OKI develops 160-Gbit/sec 3R regenerator for ULH transmission

APRIL 2, 2008 -- OKI says it has developed an all-optical 3R regenerator, which uses a specialized optical-repeater technology with functions for re-amplification, re-shaping to remove optical signal wave distortion, and re-timing to avoid timing jitter accumulation. With these advances, it is possible, in theory, to achieve signal processing speeds of over 200 Gbits/sec, claims the company.

APRIL 2, 2008 -- Oki Electric Industry Co. Ltd. (search for OKI) today announced what it claims is the world's first all optically regenerated transmission of 160 Gbits/sec on a single wavelength.

OKI used an optical test-bed provided by the National Institute of Information and Communications Technology (NICT)'s Japan Gigabit Network II (JGN II). The research that led to OKI's achievement was conducted as part of the "Research and Development on ? Utility Technology," under the auspices of NICT.
 
"This result proves that we can now transmit data at 160 Gbits/sec, a speed equivalent to transmitting four movies, approximately 8 hours of data, in a single second," contends Takeshi Kamijo, general manager of the corporate R&D center at OKI. "This amount of data at this speed can be sent over distances greater than the length of Japan, which is about 3,000 km and, in fact, to the other side of the planet, which is about 20,000 km," he adds. "160-Gbit/sec data transmission uses an ultra high-speed optical communication technology that is expected to be commercialized in 2010 or after. OKI will analyze the findings from the field trial and develop a commercial-level 160-Gbit/sec optical 3R regenerator."
 
In a conventional optical communication system, an optical amplifier is placed every 50 to 100 km to compensate for propagation loss. Because signal distortion and timing jitter accumulate during transmission, the faster the speed of transmission, the shorter the transmission range. To achieve longer distance, optical signals are converted into electric signals before the transmission limit is reached. They are then converted back into optical signals and re-transmitted after the signal processing is completed. However, the speed for batch signal processing is currently limited to 40 Gbits/sec. As a result, technologies that efficiently regenerate optical signals without converting them to electric signals are required in order to achieve a transmission speed of over 100 Gbits/sec, explain OKI representatives.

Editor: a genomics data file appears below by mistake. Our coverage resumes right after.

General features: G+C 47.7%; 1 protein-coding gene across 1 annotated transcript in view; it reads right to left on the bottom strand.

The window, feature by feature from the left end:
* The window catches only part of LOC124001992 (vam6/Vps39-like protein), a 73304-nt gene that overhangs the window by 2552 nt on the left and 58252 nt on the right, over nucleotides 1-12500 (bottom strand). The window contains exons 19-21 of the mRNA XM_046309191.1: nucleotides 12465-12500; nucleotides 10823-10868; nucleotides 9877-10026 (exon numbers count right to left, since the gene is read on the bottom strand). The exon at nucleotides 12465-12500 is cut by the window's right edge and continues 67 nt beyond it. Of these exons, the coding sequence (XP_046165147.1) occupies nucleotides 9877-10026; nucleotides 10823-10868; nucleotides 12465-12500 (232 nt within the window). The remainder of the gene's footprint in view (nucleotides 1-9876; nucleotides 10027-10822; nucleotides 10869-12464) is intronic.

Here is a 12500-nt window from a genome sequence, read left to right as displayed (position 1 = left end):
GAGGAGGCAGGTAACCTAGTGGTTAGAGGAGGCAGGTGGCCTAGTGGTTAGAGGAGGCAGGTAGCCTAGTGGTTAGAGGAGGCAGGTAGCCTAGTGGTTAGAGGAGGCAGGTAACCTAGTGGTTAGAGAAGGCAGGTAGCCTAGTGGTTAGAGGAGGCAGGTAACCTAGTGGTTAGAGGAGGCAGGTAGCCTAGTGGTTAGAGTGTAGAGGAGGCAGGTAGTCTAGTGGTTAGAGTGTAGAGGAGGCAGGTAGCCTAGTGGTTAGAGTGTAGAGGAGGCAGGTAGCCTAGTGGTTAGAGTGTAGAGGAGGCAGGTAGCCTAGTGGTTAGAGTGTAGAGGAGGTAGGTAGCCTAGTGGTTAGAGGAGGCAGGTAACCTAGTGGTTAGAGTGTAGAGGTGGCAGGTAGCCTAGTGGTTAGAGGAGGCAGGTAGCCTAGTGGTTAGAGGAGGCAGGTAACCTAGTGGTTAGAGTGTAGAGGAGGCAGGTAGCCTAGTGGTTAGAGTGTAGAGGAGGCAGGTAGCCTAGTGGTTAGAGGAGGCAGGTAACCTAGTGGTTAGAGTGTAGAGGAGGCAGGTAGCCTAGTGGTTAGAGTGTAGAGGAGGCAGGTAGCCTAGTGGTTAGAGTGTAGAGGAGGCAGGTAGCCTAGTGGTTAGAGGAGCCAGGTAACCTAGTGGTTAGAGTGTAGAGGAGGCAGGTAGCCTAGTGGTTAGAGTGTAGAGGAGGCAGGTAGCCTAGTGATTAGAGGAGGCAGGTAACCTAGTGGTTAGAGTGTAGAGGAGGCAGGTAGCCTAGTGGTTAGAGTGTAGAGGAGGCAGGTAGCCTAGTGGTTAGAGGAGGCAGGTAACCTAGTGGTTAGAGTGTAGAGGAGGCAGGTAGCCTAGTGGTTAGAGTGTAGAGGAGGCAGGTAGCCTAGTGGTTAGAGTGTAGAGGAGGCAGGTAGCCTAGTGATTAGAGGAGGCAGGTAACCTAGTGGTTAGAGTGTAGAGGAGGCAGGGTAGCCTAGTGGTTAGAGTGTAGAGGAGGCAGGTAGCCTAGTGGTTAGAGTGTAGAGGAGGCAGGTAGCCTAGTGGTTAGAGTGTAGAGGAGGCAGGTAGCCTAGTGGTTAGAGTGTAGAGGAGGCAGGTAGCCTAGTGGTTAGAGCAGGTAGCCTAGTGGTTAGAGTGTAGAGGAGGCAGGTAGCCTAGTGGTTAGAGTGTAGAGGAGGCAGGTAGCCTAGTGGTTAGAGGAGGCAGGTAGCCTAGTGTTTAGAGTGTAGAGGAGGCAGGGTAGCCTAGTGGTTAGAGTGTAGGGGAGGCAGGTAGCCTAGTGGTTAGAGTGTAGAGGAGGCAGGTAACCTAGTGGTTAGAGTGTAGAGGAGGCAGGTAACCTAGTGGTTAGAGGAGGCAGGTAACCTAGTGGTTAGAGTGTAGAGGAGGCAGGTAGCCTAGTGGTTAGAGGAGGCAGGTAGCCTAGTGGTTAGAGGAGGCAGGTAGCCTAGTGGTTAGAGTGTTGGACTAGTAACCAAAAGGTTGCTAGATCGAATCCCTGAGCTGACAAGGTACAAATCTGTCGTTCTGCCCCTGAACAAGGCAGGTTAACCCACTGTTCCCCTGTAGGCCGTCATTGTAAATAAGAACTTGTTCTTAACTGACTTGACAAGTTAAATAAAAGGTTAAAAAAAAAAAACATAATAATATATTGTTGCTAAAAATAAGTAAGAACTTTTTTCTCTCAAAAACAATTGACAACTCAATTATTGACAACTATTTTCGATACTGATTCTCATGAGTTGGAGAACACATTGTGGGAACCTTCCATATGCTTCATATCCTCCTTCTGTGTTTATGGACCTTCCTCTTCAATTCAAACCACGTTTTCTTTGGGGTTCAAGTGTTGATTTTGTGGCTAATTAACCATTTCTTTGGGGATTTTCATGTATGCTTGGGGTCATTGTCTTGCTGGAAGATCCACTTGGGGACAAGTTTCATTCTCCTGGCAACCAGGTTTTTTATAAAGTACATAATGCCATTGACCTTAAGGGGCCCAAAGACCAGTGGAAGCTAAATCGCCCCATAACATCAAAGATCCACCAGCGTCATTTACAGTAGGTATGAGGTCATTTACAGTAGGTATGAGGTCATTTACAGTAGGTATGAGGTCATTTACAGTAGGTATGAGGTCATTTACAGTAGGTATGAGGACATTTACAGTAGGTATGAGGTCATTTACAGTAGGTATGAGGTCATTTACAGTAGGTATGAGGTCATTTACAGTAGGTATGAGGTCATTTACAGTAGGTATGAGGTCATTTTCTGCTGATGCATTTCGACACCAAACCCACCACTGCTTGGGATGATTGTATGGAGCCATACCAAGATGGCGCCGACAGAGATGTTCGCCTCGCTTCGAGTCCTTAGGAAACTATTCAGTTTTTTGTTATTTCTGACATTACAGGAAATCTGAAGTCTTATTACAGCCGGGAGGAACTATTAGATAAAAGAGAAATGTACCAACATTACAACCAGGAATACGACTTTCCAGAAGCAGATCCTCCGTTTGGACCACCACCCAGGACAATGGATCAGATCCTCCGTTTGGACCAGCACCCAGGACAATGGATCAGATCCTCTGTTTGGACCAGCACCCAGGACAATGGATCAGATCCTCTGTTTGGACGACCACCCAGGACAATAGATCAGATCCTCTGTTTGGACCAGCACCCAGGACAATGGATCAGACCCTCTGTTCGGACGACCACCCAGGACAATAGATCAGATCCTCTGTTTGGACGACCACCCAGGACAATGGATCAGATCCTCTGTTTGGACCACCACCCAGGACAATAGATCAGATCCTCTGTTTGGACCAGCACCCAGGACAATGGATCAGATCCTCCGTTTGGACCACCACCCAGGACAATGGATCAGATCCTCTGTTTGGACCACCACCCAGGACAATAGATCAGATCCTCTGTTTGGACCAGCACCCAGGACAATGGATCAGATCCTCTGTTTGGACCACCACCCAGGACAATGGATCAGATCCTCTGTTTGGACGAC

To do this, OKI developed an all-optical 3R regenerator, which uses a specialized optical-repeater technology with functions for re-amplification, re-shaping to remove optical signal wave distortion, and re-timing to avoid timing jitter accumulation. With these advances, in theory, it is possible to achieve signal processing speeds of over 200 Gbits/sec. 
 
OKI says it also developed a Polarization Mode Dispersion Compensator (PMDC) that adaptively mitigates the impact of the changes in transmission line characteristics that are unique to optical fiber. Polarization mode dispersion is a phenomenon whereby wave distortion increases in an oval-shaped fiber core. The dispersion value changes depending on the temperature or transmission environment. Because the faster the transmission speed, the more sensitive it is to such changes, a PMDC is indispensable for transmission systems operating at over 40 Gbits/sec. OKI's newly developed PMDC adopts a design to fully leverage the optical 3R Regenerator. 
 
In the field trial using this equipment, OKI says it proved, in principal, that there were hardly any limits to transmission distance. Though 40- and 80-Gbit/sec transmission using all-optical 3R Regenerators has been done in the past, OKI believes its trial is the first in the world using 160-Gbit/sec optical signal regenerators.   
 
By evaluating the performance of all-optical 3R regenerators while changing the regenerator spacing, OKI achieved a maximum regenerator spacing of 380 km, which is equivalent to transmitting at 160 Gbits/sec between Tokyo and Osaka with just one optical 3R regenerator. 
 
The findings from this trial were reported at the general conference held by The Institute of Electronics, Information and Communication Engineers, on March 20, 2008. 
     

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